Inside an abandoned grocery store-turned-church here, a dozen black pastors gathered to discuss a seemingly impossible task: persuading their congregations to vote Republican next week.
“In tough times, you’ve got to do some unusual things,” said Bishop Ronnie C. Crudup Sr., a pastor of the New Horizon Church International in Jackson.
Unusual is an understatement. Mississippi, with its painful history of Jim Crow laws, may have the most racially polarized electorate in the country. Blacks make up a higher percentage of the electorate here than in any other state - 36 percent in 2012, according to exit polls. But they are so overwhelmingly Democratic that they remain nearly invisible in Republican politics, with just 2 percent participating in the Republican primary in 2012.
Now, with Thad Cochran, the state’s senior Republican senator, fighting political extinction in next Tuesday’s primary, his campaign is taking the unlikely step of trying to entice black voters to help decide the most high-profile Republican contest in the country.
“You’ve got to be willing to cross the line sometimes, and go over to some strange places for our interests,” Crudup said.
It is a risky strategy, and one that the Cochran campaign is sensitive about, given the conservative tilt of the Republican electorate here. But it may be the only path to victory left for Cochran, 76, whose four-decade career in Congress is imperiled by a Tea Party-backed challenger, Chris McDaniel.
After being narrowly edged out by McDaniel, 41, in the Republican primary this month, Cochran needs to expand the number of voters who will show up for the Republican runoff election, which is open to Mississippi residents of any party who did not vote in the Democratic primary.
The winner on Tuesday will face former Rep. Travis Childers, a conservative Democrat, in November.
“We’ve got efforts reaching out to black voters in Mississippi who want to vote for Thad because they like what Thad is for,” said Austin Barbour, a Cochran campaign adviser. “Thad Cochran is someone who, even with his conservative message, represents all of Mississippi. He’s not some hostile screamer.”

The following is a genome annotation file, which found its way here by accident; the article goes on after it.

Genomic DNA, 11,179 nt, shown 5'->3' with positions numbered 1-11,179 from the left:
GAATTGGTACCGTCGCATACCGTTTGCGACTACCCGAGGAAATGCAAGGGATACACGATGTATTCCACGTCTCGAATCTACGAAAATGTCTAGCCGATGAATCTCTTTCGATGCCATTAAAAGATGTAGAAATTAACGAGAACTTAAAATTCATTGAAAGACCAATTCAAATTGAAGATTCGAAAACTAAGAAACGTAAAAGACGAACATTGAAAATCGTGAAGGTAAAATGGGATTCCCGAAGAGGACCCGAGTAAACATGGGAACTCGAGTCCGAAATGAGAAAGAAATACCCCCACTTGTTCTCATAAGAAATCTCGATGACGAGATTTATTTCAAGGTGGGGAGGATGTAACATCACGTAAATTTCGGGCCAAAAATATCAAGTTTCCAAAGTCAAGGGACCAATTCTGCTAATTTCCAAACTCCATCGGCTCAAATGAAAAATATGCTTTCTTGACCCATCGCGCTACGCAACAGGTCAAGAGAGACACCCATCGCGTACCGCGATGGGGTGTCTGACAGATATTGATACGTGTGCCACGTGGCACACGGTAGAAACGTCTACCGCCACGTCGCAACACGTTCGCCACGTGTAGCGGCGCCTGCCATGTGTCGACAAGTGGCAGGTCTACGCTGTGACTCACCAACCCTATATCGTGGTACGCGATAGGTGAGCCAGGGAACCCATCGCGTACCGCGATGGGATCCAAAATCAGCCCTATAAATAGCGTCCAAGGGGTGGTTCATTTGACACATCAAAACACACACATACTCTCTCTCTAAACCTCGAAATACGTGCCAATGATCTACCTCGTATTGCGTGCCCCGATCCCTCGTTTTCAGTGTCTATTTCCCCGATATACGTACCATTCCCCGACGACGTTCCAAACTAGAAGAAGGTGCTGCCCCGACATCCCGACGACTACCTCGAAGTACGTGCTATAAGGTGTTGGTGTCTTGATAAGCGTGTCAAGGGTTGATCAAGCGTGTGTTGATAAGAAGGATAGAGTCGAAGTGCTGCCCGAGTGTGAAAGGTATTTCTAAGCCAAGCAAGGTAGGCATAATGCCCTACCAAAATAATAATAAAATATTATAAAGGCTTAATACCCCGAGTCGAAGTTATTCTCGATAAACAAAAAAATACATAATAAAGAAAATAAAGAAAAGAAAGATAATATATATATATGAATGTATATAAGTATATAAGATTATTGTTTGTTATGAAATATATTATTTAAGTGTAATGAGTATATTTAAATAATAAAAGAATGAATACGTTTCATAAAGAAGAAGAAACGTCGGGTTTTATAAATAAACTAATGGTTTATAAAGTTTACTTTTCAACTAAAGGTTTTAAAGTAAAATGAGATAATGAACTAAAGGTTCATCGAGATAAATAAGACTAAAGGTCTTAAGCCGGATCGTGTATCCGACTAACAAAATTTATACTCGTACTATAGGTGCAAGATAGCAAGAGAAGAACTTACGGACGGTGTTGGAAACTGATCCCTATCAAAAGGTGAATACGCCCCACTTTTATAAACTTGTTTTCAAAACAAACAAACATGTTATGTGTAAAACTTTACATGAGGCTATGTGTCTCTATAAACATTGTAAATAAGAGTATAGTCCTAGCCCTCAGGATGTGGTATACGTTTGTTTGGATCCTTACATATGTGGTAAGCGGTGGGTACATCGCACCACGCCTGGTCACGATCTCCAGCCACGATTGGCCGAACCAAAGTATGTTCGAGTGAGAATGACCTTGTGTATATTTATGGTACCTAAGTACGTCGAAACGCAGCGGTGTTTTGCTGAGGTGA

Cochran had been a friend to Mississippi’s blacks during his six terms, Crudup said, and deserved African American support in this difficult race. But the more powerful reason for blacks to turn out for Cochran may be his opponent, McDaniel. As a talk-show host, he has made racially tinged comments, suggesting he would not pay taxes if it meant supporting reparations for slavery, and using speech that some believe harks back to an earlier segregationist era.
McDaniel and his supporters portray Cochran’s effort as an act of desperation, but they are careful to criticize the senator for reaching out to “Democrats” rather than blacks. “The idea that he would have to reach out to liberal Democrats in an effort to save his candidacy just shows how far to the left he’s gone over the past 42 years,” said McDaniel, who has run an anti-Washington campaign fueled by Tea Party support.
When it was pointed out that the question was about African American voters, he replied: “It has nothing to do with that - this is about liberal Democrats.”
The outreach campaign is taking many forms. The “super PAC” supporting Cochran, Mississippi Conservatives, is paying African American leaders, including Crudup, to help lift black turnout on Tuesday, said Pete Perry, a Republican strategist here who is working for the group.
“We’re working with a whole bunch of different folks, and Crudup is one of them,” said Perry, who declined to say exactly how much Mississippi Conservatives was paying to increase black turnout. But when asked whether it was in the five-figure range, he said “sure.”